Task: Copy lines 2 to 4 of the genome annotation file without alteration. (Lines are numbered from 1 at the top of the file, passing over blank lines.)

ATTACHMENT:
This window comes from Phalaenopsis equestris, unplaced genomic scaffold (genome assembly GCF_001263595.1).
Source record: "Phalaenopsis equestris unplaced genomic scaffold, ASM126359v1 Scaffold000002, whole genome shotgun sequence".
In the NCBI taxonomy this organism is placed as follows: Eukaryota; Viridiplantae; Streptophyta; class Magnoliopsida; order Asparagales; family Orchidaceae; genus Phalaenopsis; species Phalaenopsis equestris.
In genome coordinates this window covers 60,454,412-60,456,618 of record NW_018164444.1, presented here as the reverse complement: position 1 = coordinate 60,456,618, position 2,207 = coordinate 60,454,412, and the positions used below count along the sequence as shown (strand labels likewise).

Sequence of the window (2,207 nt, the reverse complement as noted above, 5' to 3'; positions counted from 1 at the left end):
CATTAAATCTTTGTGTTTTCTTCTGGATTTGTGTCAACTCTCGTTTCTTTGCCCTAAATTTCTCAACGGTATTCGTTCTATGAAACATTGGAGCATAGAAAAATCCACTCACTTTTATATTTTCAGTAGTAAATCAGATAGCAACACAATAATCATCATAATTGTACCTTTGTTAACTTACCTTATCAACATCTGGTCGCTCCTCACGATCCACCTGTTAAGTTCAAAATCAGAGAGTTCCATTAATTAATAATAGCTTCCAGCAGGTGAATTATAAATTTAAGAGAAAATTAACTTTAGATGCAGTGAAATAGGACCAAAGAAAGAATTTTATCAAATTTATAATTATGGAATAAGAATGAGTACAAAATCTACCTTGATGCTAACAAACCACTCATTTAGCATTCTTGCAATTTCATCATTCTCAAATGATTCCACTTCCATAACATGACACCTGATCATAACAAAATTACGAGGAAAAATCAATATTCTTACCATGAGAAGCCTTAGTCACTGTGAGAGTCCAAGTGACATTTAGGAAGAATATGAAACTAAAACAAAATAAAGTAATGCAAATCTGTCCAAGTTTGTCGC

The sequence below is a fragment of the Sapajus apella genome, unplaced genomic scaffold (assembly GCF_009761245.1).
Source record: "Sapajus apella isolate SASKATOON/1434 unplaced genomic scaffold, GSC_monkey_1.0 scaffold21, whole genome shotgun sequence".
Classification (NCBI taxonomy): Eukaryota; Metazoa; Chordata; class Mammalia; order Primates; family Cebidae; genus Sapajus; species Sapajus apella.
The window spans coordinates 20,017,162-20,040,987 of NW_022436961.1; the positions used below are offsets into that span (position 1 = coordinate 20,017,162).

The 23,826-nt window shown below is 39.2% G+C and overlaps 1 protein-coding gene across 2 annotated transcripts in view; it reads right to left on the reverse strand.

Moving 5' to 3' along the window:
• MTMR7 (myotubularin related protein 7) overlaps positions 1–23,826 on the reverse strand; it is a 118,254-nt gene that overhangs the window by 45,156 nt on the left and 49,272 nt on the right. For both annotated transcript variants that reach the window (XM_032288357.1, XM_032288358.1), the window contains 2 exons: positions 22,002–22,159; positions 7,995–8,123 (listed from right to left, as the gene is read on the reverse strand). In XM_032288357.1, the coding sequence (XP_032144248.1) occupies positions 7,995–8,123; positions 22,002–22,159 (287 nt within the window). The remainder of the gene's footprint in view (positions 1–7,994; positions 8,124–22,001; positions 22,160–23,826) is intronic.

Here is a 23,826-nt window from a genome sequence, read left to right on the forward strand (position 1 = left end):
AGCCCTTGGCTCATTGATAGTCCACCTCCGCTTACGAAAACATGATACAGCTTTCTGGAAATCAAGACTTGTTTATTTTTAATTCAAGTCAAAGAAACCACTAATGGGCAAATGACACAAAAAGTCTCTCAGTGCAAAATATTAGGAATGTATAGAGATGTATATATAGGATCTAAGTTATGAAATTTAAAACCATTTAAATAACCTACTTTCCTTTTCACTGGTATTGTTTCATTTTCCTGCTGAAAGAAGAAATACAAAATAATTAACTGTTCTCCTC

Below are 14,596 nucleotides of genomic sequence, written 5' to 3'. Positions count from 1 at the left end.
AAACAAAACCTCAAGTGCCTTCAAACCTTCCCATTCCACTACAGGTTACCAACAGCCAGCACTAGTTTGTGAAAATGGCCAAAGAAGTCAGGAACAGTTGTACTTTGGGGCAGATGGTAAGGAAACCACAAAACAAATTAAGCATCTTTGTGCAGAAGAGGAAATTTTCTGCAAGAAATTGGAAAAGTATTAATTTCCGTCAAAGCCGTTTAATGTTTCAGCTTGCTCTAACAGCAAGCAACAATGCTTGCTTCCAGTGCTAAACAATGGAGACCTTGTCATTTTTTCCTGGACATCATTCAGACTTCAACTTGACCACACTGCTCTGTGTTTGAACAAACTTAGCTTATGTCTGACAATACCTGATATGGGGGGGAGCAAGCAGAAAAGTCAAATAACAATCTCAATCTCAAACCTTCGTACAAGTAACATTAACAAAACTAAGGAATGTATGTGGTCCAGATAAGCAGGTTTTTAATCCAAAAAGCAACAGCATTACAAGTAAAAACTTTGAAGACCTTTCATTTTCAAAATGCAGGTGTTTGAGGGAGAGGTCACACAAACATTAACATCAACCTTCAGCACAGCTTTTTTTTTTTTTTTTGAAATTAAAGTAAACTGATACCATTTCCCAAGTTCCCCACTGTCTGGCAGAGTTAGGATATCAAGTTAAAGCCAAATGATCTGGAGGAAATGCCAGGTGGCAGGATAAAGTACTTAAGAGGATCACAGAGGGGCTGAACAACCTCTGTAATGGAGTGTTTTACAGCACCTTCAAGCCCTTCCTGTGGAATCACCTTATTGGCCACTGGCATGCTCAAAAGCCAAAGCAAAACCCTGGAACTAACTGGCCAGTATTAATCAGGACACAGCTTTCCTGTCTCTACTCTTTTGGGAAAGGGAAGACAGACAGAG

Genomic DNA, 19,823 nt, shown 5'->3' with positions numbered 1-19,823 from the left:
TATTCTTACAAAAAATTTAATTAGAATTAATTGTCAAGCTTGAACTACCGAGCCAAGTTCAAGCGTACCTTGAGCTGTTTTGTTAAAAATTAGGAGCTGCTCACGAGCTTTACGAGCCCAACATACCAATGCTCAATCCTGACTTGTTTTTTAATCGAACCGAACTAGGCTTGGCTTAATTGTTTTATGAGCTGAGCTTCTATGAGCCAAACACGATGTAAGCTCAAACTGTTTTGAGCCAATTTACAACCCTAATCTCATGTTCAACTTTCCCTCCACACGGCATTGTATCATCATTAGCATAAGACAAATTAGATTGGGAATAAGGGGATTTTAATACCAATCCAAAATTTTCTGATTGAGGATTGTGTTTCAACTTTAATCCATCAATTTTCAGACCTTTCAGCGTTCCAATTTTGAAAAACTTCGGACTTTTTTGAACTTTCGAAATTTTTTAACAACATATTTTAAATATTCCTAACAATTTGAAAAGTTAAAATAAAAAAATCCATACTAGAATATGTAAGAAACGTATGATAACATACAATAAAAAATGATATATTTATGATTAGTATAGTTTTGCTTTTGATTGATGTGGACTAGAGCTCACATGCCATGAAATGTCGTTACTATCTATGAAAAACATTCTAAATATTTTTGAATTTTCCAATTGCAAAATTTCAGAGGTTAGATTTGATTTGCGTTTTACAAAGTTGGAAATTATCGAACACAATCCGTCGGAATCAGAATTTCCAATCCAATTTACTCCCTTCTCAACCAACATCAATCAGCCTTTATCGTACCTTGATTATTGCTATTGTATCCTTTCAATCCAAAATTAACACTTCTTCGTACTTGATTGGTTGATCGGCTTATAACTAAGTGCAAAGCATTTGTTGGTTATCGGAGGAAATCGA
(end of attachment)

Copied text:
Source record: "Phalaenopsis equestris unplaced genomic scaffold, ASM126359v1 Scaffold000002, whole genome shotgun sequence".
In the NCBI taxonomy this organism is placed as follows: Eukaryota; Viridiplantae; Streptophyta; class Magnoliopsida; order Asparagales; family Orchidaceae; genus Phalaenopsis; species Phalaenopsis equestris.
In genome coordinates this window covers 60,454,412-60,456,618 of record NW_018164444.1, presented here as the reverse complement: position 1 = coordinate 60,456,618, position 2,207 = coordinate 60,454,412, and the positions used below count along the sequence as shown (strand labels likewise).